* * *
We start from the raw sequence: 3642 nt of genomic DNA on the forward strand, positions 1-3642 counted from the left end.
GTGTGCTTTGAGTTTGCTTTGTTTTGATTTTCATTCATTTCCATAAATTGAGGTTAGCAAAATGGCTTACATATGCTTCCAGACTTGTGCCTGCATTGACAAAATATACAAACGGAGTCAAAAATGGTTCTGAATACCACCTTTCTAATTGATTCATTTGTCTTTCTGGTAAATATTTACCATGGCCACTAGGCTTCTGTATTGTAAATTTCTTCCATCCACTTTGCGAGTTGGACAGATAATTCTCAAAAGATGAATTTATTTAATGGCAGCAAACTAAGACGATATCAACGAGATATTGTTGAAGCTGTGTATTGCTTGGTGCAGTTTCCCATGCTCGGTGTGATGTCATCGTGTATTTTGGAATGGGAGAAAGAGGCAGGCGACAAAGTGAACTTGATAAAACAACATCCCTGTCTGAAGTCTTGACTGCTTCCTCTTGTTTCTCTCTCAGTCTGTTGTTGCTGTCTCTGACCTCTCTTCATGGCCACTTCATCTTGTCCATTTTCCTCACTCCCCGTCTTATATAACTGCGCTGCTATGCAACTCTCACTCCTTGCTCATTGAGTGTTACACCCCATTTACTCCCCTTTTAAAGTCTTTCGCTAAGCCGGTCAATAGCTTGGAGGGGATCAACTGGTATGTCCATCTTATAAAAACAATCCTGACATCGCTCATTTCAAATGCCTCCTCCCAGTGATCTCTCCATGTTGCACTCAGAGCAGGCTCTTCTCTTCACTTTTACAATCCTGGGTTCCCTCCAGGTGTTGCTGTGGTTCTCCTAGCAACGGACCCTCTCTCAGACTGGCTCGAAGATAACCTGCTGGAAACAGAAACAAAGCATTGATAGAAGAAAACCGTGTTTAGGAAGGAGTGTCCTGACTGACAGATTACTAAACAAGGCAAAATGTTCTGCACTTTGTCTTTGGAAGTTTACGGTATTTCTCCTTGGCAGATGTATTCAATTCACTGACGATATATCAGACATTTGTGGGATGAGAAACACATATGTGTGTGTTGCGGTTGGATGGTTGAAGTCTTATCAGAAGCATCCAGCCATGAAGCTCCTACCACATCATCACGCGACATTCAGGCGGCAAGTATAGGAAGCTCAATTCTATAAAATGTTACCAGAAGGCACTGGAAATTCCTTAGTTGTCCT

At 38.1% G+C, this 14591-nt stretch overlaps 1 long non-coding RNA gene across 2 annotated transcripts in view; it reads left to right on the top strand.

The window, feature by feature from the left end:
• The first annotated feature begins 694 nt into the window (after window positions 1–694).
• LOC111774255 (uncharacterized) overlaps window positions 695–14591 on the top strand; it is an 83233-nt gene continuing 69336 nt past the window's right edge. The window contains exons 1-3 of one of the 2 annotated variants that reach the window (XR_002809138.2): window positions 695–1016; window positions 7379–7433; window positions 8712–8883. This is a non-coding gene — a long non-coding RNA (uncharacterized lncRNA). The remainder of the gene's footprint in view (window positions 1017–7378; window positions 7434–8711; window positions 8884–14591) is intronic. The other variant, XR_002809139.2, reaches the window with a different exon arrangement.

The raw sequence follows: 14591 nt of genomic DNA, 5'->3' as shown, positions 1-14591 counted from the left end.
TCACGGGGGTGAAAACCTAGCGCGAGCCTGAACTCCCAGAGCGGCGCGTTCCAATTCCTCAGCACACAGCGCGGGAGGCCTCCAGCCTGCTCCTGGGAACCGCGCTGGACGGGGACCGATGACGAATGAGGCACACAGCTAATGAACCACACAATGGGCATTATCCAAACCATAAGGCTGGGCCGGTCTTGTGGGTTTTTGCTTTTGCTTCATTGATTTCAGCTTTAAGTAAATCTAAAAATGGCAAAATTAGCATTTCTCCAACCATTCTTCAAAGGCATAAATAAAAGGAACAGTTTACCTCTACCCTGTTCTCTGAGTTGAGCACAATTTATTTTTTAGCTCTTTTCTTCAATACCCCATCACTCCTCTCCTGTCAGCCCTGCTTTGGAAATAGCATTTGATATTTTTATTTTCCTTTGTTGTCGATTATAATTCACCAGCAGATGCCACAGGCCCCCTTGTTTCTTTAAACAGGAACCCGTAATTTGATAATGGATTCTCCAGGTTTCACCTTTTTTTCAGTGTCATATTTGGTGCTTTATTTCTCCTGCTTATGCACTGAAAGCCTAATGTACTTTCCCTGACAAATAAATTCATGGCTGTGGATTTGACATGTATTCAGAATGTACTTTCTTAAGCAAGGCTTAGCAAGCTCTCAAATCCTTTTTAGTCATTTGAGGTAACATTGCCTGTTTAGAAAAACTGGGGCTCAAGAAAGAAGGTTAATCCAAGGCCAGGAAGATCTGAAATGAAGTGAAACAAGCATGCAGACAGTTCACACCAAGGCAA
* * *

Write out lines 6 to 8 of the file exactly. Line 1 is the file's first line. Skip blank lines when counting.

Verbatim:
• LOC111774255 (uncharacterized) overlaps window positions 695–14591 on the top strand; it is an 83233-nt gene continuing 69336 nt past the window's right edge. The window contains exons 1-3 of one of the 2 annotated variants that reach the window (XR_002809138.2): window positions 695–1016; window positions 7379–7433; window positions 8712–8883. This is a non-coding gene — a long non-coding RNA (uncharacterized lncRNA). The remainder of the gene's footprint in view (window positions 1017–7378; window positions 7434–8711; window positions 8884–14591) is intronic. The other variant, XR_002809139.2, reaches the window with a different exon arrangement.

The raw sequence follows: 14591 nt of genomic DNA, 5'->3' as shown, positions 1-14591 counted from the left end.
TCACGGGGGTGAAAACCTAGCGCGAGCCTGAACTCCCAGAGCGGCGCGTTCCAATTCCTCAGCACACAGCGCGGGAGGCCTCCAGCCTGCTCCTGGGAACCGCGCTGGACGGGGACCGATGACGAATGAGGCACACAGCTAATGAACCACACAATGGGCATTATCCAAACCATAAGGCTGGGCCGGTCTTGTGGGTTTTTGCTTTTGCTTCATTGATTTCAGCTTTAAGTAAATCTAAAAATGGCAAAATTAGCATTTCTCCAACCATTCTTCAAAGGCATAAATAAAAGGAACAGTTTACCTCTACCCTGTTCTCTGAGTTGAGCACAATTTATTTTTTAGCTCTTTTCTTCAATACCCCATCACTCCTCTCCTGTCAGCCCTGCTTTGGAAATAGCATTTGATATTTTTATTTTCCTTTGTTGTCGATTATAATTCACCAGCAGATGCCACAGGCCCCCTTGTTTCTTTAAACAGGAACCCGTAATTTGATAATGGATTCTCCAGGTTTCACCTTTTTTTCAGTGTCATATTTGGTGCTTTATTTCTCCTGCTTATGCACTGAAAGCCTAATGTACTTTCCCTGACAAATAAATTCATGGCTGTGGATTTGACATGTATTCAGAATGTACTTTCTTAAGCAAGGCTTAGCAAGCTCTCAAATCCTTTTTAGTCATTTGAGGTAACATTGCCTGTTTAGAAAAACTGGGGCTCAAGAAAGAAGGTTAATCCAAGGCCAGGAAGATCTGAAATGAAGTGAAACAAGCATGCAGACAGTTCACACCAAGGCAA